Stringfellow was a highly-rated recruit for the Huskies in 2013.
A year ago, former University of Washington receiver Damore’ea Stringfellow spoke hopefully that he might be able to return to Seattle someday and create a new football legacy for himself.
Monday he found out he will get that chance when he signed a contract as a free agent with the Seahawks.
Stringfellow was one of five players who took part in the team’s rookie mini-camp over the weekend as tryout players who were officially signed to deals on Monday.
Also among those signing was center Marcus Henry, a former Bellevue High standout who attended Boise State. Henry has also been in a camp with the Saints but has not played in an NFL game.
Most Read Sports Stories
- With Paul Allen's death, it's unclear what happens next with Seahawks ownership
- Seahawks might get a new owner, but it's unlikely they'll leave Seattle
- Paul Allen was a knight in shining armor for the Seahawks and Seattle | Larry Stone
- Bowl projections, and why a CFP berth is looking unlikely for a one-loss Pac-12 champ
- Paul Allen was instrumental in luring Pete Carroll to coach the Seahawks
The other signees are free safety Tevon Mutcherson and offensive tackles Nick Callender and Avery Young.
Mutcherson is from Central Florida, where he played with Shaquill and Shaquem Grifin, Callender played at Colorado State while Young has been on the rosters of the Saints, Dolphins and Bucs over the last three years without playing in an NFL game.
None of the five are rookies, meaning they can all immediately join the Seahawks’ off-season program, something coach Pete Carroll mentioned on Sunday as something the team would look at in deciding who to sign out of the mini-camp.
To make room on the team’s 90-man roster, the Seahawks waived receivers Ka’Raun White and Taj Williams, linebackers Jason Hall and Paul Dawson and center Brad Lundblade.
White, Williams, Hall and Lundblade had all signed last week as undrafted rookie free agents while Dawson is a fourth-year player who was on the team’s roster last season and recently re-signed.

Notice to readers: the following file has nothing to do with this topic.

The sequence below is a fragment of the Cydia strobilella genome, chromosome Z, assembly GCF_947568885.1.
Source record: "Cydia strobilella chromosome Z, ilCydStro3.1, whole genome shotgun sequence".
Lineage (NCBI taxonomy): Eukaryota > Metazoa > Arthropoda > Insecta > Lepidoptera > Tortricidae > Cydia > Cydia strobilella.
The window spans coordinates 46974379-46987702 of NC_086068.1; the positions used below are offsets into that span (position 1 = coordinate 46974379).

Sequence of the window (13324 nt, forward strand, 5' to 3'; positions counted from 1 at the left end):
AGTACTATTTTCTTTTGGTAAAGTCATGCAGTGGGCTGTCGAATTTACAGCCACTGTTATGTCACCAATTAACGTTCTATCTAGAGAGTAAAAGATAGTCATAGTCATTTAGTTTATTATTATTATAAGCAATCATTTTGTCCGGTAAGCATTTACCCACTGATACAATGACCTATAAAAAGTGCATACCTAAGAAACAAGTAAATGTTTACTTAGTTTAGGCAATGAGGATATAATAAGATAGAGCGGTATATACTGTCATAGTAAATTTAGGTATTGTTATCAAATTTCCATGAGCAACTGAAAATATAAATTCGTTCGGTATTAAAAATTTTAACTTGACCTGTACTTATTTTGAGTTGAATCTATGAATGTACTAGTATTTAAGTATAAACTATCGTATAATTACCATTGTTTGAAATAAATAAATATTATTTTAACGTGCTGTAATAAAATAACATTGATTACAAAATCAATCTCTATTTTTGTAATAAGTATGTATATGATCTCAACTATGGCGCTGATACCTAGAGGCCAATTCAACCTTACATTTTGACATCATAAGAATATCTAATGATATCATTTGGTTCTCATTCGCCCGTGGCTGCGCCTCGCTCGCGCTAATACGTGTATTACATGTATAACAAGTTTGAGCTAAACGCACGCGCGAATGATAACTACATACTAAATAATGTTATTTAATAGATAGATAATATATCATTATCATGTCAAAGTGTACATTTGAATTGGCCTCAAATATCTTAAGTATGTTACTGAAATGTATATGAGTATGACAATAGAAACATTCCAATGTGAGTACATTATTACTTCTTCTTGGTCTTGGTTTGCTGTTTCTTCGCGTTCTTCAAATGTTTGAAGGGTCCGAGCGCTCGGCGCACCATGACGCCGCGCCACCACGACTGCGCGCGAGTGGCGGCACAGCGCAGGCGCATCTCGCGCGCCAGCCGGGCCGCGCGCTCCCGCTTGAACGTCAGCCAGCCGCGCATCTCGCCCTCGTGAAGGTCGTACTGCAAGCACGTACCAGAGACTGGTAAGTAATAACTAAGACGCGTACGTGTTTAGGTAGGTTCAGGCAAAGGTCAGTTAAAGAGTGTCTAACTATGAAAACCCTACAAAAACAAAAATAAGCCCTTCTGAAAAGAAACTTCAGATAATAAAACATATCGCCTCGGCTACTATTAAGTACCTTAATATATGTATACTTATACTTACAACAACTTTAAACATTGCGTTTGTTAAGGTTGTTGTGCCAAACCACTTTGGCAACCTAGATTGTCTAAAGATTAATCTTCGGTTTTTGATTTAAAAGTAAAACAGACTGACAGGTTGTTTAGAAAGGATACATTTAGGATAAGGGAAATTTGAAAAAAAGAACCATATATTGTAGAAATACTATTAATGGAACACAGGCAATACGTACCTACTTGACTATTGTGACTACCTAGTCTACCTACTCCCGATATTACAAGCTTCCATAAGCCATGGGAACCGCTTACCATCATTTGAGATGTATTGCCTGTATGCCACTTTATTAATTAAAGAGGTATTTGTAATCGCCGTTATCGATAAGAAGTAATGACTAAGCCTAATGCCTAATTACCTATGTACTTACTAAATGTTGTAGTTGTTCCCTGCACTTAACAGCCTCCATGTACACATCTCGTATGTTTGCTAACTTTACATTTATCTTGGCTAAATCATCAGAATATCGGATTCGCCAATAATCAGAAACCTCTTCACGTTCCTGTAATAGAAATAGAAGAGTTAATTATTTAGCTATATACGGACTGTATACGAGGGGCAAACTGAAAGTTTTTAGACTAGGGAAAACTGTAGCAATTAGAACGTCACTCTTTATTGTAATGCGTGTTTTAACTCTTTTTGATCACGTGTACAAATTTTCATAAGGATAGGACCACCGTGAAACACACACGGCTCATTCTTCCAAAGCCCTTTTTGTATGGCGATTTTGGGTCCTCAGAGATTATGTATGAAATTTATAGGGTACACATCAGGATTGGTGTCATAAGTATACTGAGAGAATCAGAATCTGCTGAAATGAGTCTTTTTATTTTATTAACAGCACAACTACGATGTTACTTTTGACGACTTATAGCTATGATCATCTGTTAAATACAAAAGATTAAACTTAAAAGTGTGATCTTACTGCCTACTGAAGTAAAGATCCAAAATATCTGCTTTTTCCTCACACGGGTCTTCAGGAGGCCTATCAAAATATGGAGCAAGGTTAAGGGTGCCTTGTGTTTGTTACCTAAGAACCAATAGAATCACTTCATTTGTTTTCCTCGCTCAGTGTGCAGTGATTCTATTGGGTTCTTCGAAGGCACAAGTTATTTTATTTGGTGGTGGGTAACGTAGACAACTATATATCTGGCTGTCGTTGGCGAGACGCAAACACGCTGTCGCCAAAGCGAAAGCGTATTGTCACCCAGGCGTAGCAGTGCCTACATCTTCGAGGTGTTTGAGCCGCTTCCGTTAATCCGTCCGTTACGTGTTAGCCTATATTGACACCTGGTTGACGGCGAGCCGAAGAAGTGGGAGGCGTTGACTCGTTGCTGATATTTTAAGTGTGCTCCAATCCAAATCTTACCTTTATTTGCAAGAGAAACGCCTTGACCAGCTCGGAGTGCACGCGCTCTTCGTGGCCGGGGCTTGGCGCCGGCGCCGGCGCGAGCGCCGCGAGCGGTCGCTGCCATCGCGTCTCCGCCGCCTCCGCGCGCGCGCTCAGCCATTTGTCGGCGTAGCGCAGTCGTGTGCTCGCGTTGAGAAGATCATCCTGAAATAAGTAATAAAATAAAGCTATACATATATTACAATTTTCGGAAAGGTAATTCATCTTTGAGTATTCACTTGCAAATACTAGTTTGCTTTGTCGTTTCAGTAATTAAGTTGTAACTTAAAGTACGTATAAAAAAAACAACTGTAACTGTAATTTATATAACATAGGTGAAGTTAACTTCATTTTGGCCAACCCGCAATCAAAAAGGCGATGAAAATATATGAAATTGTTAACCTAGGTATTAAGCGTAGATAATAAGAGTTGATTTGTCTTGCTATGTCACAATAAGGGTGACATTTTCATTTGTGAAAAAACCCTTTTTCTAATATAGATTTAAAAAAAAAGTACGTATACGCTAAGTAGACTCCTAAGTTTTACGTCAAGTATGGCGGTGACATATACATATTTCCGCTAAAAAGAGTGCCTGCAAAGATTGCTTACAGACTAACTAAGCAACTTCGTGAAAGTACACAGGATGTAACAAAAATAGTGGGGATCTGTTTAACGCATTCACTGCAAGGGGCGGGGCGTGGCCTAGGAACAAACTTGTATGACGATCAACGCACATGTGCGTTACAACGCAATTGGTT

Stringfellow was a heralded member of UW’s recruiting class of 2013, the last full class for Steve Sarkisian, out of Rancho Verde High in Moreno Valley, Calif.
He caught 20 passes for 259 yards as a freshman — including eight for 147 yards and a touchdown in a late-season game against UCLA — before being suspended from the team and ultimately transferring to Ole Miss following his involvement in a pair of altercations with Seahawks fans on the night the Seahawks beat Denver in the Super Bowl in 2014. In one of the altercations, Stringfellow later admitted to “intentionally touching” a female who was taking pictures of a celebration, rendering her briefly unconscious.
Stringfellow was charged with three misdemeanors and ultimately pleaded guilty to two counts of fourth-degree assault and another of third-degree mischief. Stringfellow was accompanied that night by then-UW quarterback Cyler Miles, a Denver native (Miles was not charged in connection with the incidents). Stringfellow was sentenced to five days on a work crew and fined $693 and that incident also led to him being barred from attending the NFL Combine in 2017.
“It was just me being young,’’ Stringfellow said in an interview with the Seattle Times in April, 2017. “Obviously that incident that happened got out and it painted a picture on people that is really not me. That’s kind of like the only thing they have to base my identity on, which is not good. But hopefully with the opportunity I will be able to change their outlook on me.’’
At that time, Stringfellow was speaking about a possible chance to be drafted by the Seahawks in 2017 — he was one of 30 players the team brought in for private visits after having declared for the draft following his junior season at Ole Miss.
Instead, he went undrafted and ultimately signed with Miami. He caught a 99-yard touchdown pass to lift the Dolphins to a win over Atlanta in the preseason opener but was waived before the season, and then signed by the Jets. He then spent the year on the Jets’ practice squad and was re-signed by the Jets after the season only to be waived by New York prior to the draft.
Seattle’s previous interest in Stringfellow helped lead to his invitation to mini-camp and he impressed coaches with his play over the weekend.
What may have stood out the most, though, is that he is 6-2, 218 and could be the type of big, physical receiver the Seahawks have had trouble consistently finding in recent years.
“We always have (wanted some bigger receivers),’’ Carroll said Sunday. “The guys that do a lot of our playing are the quicker guys, a little bit smaller guys than the big receivers. So we are always looking. He (Stringfellow) had a good camp. He did a nice job. He looked like he fit in and made a really good statement about giving himself a chance here.’’
After leaving UW, Stringfellow had 82 receptions for 1,219 yards and 11 touchdowns in two years at Ole Miss before declaring with a year of eligibility remaining.
“I just felt like I was ready for the league,’’ said Stringfellow, 22. “I just felt like I was prepared for taking the next step in my life.’’
His signing combined with the waiving of White and Williams leaves Seattle with 10 receivers. The others are Doug Baldwin, Tyler Lockett, Jaron Brown, Amara Darboh, David Moore, Marcus Johnson, Tanner McEvoy, Cyril Grayson and Caleb Scott.